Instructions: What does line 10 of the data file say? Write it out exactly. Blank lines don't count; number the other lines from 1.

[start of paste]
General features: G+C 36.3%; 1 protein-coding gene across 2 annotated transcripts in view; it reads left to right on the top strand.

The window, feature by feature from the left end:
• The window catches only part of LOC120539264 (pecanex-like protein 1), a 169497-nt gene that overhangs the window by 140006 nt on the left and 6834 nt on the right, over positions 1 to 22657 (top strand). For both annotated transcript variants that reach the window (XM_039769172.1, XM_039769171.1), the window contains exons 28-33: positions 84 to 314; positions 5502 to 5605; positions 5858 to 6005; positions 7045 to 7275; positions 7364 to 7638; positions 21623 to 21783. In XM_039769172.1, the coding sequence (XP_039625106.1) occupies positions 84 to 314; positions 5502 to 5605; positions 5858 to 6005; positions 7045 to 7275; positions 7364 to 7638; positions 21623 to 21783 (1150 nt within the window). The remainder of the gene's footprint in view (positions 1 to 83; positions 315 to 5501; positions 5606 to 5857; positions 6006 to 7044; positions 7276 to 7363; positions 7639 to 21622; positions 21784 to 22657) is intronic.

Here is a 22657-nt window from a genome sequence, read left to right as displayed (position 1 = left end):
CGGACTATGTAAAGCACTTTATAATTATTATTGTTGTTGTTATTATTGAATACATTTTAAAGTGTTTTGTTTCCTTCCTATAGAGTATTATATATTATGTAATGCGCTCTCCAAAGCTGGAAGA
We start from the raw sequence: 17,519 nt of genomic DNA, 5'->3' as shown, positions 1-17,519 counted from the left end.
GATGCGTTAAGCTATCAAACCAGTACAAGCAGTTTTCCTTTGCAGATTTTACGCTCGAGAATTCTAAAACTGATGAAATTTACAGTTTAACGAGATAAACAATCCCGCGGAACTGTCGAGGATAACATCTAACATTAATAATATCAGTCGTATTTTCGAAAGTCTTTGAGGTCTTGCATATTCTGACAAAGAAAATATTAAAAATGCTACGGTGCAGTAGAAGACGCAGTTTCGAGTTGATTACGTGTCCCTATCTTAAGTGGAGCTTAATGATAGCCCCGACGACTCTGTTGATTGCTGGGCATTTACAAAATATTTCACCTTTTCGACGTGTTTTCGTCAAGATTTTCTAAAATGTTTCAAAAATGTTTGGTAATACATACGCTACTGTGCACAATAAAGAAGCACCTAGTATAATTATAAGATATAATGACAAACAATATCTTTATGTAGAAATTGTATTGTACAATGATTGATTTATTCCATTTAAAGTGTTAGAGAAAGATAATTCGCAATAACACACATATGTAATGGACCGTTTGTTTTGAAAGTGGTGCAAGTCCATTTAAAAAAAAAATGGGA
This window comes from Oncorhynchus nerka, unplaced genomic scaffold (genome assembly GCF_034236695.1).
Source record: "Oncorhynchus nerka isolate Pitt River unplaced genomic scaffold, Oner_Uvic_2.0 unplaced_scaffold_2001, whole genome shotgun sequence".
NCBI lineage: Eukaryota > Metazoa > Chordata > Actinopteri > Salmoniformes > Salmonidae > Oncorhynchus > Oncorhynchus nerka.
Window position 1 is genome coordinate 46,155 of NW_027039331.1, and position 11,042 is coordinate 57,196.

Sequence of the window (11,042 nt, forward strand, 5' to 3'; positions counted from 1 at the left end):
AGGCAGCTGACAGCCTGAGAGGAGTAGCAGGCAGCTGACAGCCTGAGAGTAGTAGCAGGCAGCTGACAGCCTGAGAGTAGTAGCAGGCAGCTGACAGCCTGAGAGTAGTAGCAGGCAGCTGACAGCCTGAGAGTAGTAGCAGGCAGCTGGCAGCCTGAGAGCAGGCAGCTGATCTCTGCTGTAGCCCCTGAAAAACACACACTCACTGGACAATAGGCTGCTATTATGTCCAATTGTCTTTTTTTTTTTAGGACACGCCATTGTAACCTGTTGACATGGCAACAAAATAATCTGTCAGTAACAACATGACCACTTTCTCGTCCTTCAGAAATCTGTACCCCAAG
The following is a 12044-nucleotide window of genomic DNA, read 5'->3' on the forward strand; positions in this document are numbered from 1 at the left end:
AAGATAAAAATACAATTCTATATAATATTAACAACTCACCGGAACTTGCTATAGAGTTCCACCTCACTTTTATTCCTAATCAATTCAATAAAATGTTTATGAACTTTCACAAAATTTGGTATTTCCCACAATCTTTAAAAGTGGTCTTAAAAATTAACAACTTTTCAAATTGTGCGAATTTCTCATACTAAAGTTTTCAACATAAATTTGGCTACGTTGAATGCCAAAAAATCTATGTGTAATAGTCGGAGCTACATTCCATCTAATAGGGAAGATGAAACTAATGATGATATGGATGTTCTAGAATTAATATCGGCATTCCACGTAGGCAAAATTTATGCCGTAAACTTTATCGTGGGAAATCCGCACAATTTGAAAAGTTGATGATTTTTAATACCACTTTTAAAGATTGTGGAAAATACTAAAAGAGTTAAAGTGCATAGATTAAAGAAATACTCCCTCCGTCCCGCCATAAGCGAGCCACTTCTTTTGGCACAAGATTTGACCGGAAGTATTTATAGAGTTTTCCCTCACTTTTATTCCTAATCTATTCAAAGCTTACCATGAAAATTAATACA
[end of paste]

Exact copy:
NCBI lineage: Eukaryota > Metazoa > Chordata > Actinopteri > Salmoniformes > Salmonidae > Oncorhynchus > Oncorhynchus nerka.